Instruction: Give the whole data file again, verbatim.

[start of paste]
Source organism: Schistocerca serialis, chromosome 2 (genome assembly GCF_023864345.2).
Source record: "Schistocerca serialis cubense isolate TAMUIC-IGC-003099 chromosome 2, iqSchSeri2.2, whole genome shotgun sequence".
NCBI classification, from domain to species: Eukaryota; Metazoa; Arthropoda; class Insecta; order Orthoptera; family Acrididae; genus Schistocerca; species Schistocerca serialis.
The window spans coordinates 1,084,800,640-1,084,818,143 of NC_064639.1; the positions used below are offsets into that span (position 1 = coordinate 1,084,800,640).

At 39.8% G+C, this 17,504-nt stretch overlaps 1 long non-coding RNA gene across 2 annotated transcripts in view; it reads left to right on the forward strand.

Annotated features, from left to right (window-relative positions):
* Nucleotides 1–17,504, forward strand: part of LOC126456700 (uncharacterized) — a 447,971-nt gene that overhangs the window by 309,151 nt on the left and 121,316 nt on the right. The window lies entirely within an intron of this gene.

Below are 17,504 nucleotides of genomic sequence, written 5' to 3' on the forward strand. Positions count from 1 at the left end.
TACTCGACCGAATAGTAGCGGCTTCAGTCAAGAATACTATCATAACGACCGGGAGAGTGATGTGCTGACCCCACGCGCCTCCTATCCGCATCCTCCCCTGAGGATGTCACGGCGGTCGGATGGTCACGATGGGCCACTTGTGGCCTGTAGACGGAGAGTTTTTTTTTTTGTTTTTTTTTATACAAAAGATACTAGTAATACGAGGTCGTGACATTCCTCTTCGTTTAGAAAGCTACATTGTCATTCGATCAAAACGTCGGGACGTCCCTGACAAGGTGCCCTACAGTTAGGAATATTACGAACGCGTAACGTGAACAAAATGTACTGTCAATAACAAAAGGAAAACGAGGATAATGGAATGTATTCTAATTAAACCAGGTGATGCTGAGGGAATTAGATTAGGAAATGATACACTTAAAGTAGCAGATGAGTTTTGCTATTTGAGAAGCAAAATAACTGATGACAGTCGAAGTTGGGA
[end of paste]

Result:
Source organism: Schistocerca serialis, chromosome 2 (genome assembly GCF_023864345.2).
Source record: "Schistocerca serialis cubense isolate TAMUIC-IGC-003099 chromosome 2, iqSchSeri2.2, whole genome shotgun sequence".
NCBI classification, from domain to species: Eukaryota; Metazoa; Arthropoda; class Insecta; order Orthoptera; family Acrididae; genus Schistocerca; species Schistocerca serialis.
The window spans coordinates 1,084,800,640-1,084,818,143 of NC_064639.1; the positions used below are offsets into that span (position 1 = coordinate 1,084,800,640).

At 39.8% G+C, this 17,504-nt stretch overlaps 1 long non-coding RNA gene across 2 annotated transcripts in view; it reads left to right on the forward strand.

Annotated features, from left to right (window-relative positions):
* Nucleotides 1–17,504, forward strand: part of LOC126456700 (uncharacterized) — a 447,971-nt gene that overhangs the window by 309,151 nt on the left and 121,316 nt on the right. The window lies entirely within an intron of this gene.

Below are 17,504 nucleotides of genomic sequence, written 5' to 3' on the forward strand. Positions count from 1 at the left end.
TACTCGACCGAATAGTAGCGGCTTCAGTCAAGAATACTATCATAACGACCGGGAGAGTGATGTGCTGACCCCACGCGCCTCCTATCCGCATCCTCCCCTGAGGATGTCACGGCGGTCGGATGGTCACGATGGGCCACTTGTGGCCTGTAGACGGAGAGTTTTTTTTTTTGTTTTTTTTTATACAAAAGATACTAGTAATACGAGGTCGTGACATTCCTCTTCGTTTAGAAAGCTACATTGTCATTCGATCAAAACGTCGGGACGTCCCTGACAAGGTGCCCTACAGTTAGGAATATTACGAACGCGTAACGTGAACAAAATGTACTGTCAATAACAAAAGGAAAACGAGGATAATGGAATGTATTCTAATTAAACCAGGTGATGCTGAGGGAATTAGATTAGGAAATGATACACTTAAAGTAGCAGATGAGTTTTGCTATTTGAGAAGCAAAATAACTGATGACAGTCGAAGTTGGGA